Abstract

Using the first (1995) and third (2001–2002) waves of the Add Health survey, we examine women's family transitions up to age 24. Only a third of all women marry, and a fifth of those marriages dissolve before age 24. Three out of eight women have a first birth, with a substantial majority of those births outside of marriage: 66% for whites, 96% for blacks, and 72% for Mexican Americans. Cohabitation is the predominant union form; 59% of women cohabit at least once by age 24. Most cohabitations are short lived, with approximately one in five resulting in a marriage. We summarize the family and relationship experience of women up to age 24 in terms of four categories, each accounting for roughly a quarter of all women. Category 1 has the women who remain single nonparents. Category 2 has the early marriers, women whose marriage is not preceded by a first birth. Category 3 has those who become single parents. Category 4 has the women who cohabit at least once, but who do not marry or have a birth by age 24. The strictly ordered transitions of the 1950s are long gone and have been replaced by a variety of paths to adulthood.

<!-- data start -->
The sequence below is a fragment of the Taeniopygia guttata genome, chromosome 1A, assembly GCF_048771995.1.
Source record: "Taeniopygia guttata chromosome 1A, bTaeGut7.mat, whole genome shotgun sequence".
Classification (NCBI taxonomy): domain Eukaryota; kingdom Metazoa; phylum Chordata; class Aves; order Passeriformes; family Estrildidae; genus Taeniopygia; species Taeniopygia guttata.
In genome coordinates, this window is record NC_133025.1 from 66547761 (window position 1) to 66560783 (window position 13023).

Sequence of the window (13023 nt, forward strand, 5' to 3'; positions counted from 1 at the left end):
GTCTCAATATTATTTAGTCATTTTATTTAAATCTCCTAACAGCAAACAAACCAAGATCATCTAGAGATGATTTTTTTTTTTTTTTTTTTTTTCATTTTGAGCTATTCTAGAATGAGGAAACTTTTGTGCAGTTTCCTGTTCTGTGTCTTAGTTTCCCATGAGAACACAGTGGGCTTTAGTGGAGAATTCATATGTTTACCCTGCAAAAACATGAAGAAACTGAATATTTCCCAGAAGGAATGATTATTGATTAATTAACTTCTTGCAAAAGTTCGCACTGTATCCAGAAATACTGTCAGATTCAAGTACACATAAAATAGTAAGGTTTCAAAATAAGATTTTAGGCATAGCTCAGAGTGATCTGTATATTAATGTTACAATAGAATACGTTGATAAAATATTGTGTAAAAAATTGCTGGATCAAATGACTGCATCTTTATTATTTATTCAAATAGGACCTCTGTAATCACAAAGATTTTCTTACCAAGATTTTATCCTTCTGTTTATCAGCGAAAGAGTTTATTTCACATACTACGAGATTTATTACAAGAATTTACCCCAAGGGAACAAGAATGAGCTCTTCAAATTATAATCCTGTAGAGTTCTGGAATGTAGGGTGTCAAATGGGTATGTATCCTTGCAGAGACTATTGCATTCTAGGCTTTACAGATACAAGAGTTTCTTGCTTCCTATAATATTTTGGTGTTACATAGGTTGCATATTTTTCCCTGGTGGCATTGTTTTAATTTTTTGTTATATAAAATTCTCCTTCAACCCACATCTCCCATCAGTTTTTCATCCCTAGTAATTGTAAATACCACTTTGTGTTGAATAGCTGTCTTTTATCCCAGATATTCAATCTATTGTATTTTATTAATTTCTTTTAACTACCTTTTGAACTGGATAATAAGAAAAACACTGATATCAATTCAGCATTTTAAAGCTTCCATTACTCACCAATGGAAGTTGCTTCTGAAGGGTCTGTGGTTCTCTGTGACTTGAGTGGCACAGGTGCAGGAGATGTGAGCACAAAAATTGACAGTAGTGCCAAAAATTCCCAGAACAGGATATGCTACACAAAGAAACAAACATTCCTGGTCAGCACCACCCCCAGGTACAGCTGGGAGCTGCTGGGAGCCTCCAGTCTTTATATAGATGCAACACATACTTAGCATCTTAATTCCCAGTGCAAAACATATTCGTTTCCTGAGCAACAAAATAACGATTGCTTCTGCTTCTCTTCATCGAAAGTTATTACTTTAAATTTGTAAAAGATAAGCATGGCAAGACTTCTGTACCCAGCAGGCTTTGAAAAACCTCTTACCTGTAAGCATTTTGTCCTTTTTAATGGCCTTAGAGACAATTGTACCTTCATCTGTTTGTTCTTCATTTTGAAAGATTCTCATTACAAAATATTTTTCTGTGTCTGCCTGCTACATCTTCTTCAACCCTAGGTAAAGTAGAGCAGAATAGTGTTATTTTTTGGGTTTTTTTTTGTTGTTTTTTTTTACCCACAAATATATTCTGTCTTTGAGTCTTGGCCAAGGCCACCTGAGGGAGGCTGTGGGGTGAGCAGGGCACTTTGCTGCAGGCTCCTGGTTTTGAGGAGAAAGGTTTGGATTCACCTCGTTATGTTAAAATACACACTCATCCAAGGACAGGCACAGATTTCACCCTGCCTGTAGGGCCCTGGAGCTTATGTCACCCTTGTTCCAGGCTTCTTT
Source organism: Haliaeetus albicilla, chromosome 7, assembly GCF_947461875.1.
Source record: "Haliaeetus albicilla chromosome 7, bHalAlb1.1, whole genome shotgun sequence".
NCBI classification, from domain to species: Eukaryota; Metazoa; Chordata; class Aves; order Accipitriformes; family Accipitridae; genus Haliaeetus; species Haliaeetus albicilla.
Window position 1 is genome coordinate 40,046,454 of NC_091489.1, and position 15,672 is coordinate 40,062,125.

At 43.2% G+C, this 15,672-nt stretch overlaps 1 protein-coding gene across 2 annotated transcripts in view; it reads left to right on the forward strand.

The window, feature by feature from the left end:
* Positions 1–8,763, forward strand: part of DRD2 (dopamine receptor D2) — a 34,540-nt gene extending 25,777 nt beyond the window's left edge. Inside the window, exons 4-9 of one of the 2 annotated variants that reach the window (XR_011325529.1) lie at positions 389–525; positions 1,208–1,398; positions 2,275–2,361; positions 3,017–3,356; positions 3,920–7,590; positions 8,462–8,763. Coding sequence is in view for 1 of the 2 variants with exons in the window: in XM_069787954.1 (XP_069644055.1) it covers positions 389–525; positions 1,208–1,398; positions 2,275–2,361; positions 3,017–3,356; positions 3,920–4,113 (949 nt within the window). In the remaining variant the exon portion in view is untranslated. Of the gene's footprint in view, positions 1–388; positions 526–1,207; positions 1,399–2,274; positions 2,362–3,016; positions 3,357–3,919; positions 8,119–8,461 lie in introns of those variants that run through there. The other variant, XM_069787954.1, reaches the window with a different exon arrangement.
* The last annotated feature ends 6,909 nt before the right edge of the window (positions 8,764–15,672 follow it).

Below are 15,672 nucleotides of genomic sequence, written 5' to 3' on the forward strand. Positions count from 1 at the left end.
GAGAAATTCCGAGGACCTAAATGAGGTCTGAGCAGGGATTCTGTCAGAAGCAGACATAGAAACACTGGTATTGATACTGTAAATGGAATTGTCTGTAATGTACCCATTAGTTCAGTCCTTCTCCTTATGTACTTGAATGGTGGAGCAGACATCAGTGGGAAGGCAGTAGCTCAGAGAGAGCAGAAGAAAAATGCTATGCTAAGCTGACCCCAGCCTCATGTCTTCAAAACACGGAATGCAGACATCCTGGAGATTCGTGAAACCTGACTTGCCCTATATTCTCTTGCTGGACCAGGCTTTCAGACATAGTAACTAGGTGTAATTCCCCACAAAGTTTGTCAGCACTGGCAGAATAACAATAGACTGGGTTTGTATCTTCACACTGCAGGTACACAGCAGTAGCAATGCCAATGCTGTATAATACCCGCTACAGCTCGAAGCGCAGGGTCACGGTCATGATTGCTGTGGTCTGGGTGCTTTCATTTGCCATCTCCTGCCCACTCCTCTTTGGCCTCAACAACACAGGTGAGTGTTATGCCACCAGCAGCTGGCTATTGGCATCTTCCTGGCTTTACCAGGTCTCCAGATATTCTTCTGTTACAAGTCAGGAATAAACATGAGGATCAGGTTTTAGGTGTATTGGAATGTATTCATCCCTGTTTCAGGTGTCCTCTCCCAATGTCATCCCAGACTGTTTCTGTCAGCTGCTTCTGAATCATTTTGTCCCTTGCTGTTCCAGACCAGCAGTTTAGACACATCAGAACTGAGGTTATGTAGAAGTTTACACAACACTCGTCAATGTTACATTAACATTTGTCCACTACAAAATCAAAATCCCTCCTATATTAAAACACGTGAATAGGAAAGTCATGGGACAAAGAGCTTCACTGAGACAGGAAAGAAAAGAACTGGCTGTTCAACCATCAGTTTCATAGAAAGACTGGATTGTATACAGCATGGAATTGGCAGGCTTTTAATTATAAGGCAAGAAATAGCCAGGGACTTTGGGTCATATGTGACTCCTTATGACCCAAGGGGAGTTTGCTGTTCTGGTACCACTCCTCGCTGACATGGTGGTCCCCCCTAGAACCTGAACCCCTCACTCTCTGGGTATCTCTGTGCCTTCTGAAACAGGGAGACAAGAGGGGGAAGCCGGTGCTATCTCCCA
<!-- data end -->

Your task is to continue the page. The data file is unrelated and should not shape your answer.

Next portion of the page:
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Additional Information

ISSN
1533-7790
Print ISSN
0070-3370
Pages
pp. 807-820
Launched on MUSE
2007-11-26
Open Access
No
Archive Status
Archived 2010
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